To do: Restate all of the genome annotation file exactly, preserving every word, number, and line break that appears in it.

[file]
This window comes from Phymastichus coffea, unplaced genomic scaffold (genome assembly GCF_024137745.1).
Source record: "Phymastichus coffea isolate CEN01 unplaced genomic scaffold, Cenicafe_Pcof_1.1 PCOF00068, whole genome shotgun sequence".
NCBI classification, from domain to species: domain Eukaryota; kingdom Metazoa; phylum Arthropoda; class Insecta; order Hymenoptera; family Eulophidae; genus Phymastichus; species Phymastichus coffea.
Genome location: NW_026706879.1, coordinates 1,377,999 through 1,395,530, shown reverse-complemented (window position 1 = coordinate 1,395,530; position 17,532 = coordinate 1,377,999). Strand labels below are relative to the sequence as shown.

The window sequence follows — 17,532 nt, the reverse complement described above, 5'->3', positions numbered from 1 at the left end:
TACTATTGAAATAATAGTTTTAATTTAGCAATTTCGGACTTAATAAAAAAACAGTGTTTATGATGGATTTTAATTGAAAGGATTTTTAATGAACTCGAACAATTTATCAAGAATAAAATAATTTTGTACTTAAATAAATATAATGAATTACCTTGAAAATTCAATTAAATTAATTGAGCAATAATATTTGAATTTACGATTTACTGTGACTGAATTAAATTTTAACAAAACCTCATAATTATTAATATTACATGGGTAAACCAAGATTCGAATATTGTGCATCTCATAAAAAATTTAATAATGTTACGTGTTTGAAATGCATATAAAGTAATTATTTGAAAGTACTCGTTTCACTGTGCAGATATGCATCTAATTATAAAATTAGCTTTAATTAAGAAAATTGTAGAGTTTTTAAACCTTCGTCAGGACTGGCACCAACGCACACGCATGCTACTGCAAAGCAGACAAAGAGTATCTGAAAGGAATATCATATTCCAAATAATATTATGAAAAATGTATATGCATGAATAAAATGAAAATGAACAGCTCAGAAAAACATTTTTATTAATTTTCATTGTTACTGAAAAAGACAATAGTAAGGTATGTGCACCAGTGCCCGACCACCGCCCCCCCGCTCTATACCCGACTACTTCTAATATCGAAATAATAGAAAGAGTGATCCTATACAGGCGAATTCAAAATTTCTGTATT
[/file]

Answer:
This window comes from Phymastichus coffea, unplaced genomic scaffold (genome assembly GCF_024137745.1).
Source record: "Phymastichus coffea isolate CEN01 unplaced genomic scaffold, Cenicafe_Pcof_1.1 PCOF00068, whole genome shotgun sequence".
NCBI classification, from domain to species: domain Eukaryota; kingdom Metazoa; phylum Arthropoda; class Insecta; order Hymenoptera; family Eulophidae; genus Phymastichus; species Phymastichus coffea.
Genome location: NW_026706879.1, coordinates 1,377,999 through 1,395,530, shown reverse-complemented (window position 1 = coordinate 1,395,530; position 17,532 = coordinate 1,377,999). Strand labels below are relative to the sequence as shown.

The window sequence follows — 17,532 nt, the reverse complement described above, 5'->3', positions numbered from 1 at the left end:
TACTATTGAAATAATAGTTTTAATTTAGCAATTTCGGACTTAATAAAAAAACAGTGTTTATGATGGATTTTAATTGAAAGGATTTTTAATGAACTCGAACAATTTATCAAGAATAAAATAATTTTGTACTTAAATAAATATAATGAATTACCTTGAAAATTCAATTAAATTAATTGAGCAATAATATTTGAATTTACGATTTACTGTGACTGAATTAAATTTTAACAAAACCTCATAATTATTAATATTACATGGGTAAACCAAGATTCGAATATTGTGCATCTCATAAAAAATTTAATAATGTTACGTGTTTGAAATGCATATAAAGTAATTATTTGAAAGTACTCGTTTCACTGTGCAGATATGCATCTAATTATAAAATTAGCTTTAATTAAGAAAATTGTAGAGTTTTTAAACCTTCGTCAGGACTGGCACCAACGCACACGCATGCTACTGCAAAGCAGACAAAGAGTATCTGAAAGGAATATCATATTCCAAATAATATTATGAAAAATGTATATGCATGAATAAAATGAAAATGAACAGCTCAGAAAAACATTTTTATTAATTTTCATTGTTACTGAAAAAGACAATAGTAAGGTATGTGCACCAGTGCCCGACCACCGCCCCCCCGCTCTATACCCGACTACTTCTAATATCGAAATAATAGAAAGAGTGATCCTATACAGGCGAATTCAAAATTTCTGTATT